- No one should score standardized tests unless they are paid extra to do so. Yes, they are paying teachers to score the ELA tests over February break, and that's fine. But as far as I know, we are all scoring Math tests for two days this spring while the kids get a long vacation. That's not what I signed up for when I went into teaching. If I need some extra cash, I'll sign up for scoring sessions, but I'm sure as heck not going to do it for free. High quality tests cost money: to produce, to field test, to print and copy-edit and deliver and administer, to score. It is time that the government faced the real costs of all this testing. If you want to give a test every year to every child, fine, but you're going to have to pay for it. And that includes paying people a reasonable hourly wage to score it. Don't think you can pass that off on your teachers; we have enough to do already, and this wasn't our idea.
- The testing schedule should be based on the most appropriate timeframe for judging student learning, not on the needs of the companies and governments administering it. No high stakes testing in January, or February, March, or April. Well, okay, late April to early May might be reasonable given an allowance of two months to process the results and notify families about summer school. Again, the government's scoring & reporting problem should not become my students' problem. It is unfair to judge the work of a teacher or school - let alone a student - on 4 1/2 months of work. Tests must be given as late as possible in the school year in order to reflect the knowledge and skills gained that year.
- Tests must be the highest-quality assessments available, no matter what. That means performance exams for Science. It means carefully field-tested questions in all areas. It means scoring by people with at least a few hours (paid) training. It means checks for scoring consistency from one region of the state to the next (there are rumors that we actually score harder here in the city than they do in the suburbs). It means rigorously checking questions for vague phrasing, class bias, and other forms of unfairness. We are judging human beings with these instruments, sorting people, deciding who stays with their peers and who gets held back, who gets admitted to gifted programs and selective schools and who doesn't, who gets evaluated, remediated, labeled, promoted... how could we use anything less than the most sophisticated instrument available? Oh, right: that costs a lot. Not my problem. If the tests are important, find the money. Only highly-qualified tests need apply.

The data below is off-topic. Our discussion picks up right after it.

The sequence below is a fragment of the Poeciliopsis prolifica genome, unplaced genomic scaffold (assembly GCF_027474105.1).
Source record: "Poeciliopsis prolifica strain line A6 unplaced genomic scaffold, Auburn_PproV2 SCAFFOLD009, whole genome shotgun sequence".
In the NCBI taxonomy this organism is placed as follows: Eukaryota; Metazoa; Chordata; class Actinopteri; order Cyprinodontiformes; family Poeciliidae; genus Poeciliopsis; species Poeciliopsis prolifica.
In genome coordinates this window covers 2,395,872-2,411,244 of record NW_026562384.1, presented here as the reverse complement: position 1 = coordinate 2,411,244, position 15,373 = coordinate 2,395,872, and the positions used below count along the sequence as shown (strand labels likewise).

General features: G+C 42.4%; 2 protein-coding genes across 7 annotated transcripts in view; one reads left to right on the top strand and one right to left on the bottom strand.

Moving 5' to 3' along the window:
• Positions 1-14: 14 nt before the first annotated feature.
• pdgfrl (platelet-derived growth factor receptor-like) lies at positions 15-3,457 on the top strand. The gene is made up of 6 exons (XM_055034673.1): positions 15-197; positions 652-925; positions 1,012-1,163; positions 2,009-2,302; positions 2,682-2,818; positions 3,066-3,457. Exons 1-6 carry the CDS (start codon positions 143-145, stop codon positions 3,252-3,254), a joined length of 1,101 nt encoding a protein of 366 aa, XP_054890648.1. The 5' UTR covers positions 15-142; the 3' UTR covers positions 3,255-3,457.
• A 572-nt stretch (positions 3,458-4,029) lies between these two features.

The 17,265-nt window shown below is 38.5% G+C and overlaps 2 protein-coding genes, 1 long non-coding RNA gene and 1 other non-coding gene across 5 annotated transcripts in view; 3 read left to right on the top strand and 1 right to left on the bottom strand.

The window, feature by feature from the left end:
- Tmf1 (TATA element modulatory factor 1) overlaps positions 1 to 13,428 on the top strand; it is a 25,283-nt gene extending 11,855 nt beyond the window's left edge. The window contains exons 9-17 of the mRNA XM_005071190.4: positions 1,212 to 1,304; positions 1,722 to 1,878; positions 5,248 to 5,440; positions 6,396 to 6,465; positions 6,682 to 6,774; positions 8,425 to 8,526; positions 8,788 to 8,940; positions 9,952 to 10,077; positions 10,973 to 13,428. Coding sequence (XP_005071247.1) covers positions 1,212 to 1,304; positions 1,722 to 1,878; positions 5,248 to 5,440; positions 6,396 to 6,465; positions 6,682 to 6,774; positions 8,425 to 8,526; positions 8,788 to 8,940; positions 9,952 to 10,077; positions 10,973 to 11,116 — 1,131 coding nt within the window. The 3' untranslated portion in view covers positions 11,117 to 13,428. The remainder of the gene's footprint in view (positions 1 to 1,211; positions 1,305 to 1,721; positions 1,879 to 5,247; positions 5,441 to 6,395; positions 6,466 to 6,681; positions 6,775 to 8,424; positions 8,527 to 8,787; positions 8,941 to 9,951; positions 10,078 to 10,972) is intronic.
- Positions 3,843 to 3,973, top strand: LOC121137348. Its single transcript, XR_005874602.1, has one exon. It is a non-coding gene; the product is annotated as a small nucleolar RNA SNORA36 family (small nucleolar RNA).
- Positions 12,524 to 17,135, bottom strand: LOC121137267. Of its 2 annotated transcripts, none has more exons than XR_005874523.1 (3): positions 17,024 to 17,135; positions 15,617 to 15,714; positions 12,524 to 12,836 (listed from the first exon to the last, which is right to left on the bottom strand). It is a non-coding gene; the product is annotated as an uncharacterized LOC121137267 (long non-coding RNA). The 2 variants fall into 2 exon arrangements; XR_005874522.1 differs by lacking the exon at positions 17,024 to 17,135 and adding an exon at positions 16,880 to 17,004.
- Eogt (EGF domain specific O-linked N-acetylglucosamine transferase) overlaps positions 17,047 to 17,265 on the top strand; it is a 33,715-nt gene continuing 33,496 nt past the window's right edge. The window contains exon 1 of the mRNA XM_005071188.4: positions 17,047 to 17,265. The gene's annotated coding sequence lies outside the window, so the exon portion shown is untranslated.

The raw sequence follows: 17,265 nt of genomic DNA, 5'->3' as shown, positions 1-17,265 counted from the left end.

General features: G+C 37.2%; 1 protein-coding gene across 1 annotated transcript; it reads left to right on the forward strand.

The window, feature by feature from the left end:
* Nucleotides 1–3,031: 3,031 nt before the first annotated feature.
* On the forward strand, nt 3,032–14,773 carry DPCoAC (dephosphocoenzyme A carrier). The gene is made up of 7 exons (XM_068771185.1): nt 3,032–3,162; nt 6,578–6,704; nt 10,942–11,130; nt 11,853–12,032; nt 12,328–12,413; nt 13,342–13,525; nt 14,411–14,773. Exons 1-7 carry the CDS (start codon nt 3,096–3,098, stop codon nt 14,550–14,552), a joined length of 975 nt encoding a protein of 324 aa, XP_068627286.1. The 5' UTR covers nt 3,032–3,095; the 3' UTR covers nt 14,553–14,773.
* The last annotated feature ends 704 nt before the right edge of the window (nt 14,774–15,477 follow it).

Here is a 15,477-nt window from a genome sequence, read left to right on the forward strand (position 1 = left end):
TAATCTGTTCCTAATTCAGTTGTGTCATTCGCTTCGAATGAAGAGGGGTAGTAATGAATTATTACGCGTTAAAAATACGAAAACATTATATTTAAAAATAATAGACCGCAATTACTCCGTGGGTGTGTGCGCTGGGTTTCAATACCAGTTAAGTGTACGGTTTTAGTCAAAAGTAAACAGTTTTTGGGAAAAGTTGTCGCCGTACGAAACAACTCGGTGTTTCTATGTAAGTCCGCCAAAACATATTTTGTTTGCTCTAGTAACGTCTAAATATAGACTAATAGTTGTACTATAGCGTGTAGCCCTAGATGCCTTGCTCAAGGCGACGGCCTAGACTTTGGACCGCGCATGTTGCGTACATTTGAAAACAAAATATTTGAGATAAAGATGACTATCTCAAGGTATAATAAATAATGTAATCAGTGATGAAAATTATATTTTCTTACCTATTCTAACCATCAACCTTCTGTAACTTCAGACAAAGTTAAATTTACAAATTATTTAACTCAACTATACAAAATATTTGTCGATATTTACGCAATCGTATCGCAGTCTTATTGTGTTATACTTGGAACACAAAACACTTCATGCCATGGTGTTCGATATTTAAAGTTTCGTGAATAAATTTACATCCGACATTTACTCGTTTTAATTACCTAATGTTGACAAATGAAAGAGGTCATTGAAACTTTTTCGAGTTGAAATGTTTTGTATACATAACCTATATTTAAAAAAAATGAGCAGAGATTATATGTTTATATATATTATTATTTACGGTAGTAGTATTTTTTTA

- Money for testing shall not be taken out of existing education budgets. This may be the most important item on the list, given that I keep repeating that a good testing program, done right, isn't going to come cheaply. It also must not come at the expense of actual education. Again, if testing is something important to the American public, we ought to find the money to pay for it, above and beyond that which we already allocate to schools.
Taxpayers, how can you expect less?
Problems with tests ought to be highly publicized, like the lists of failing schools. Don't provide any details; just list the name of the testing companies, the names of the responsible departments within the city and state government, and list 'em under the headline: Failing. And then - do schools and teachers and students get to transfer out, to find alternative ways to assess?
Spread the word!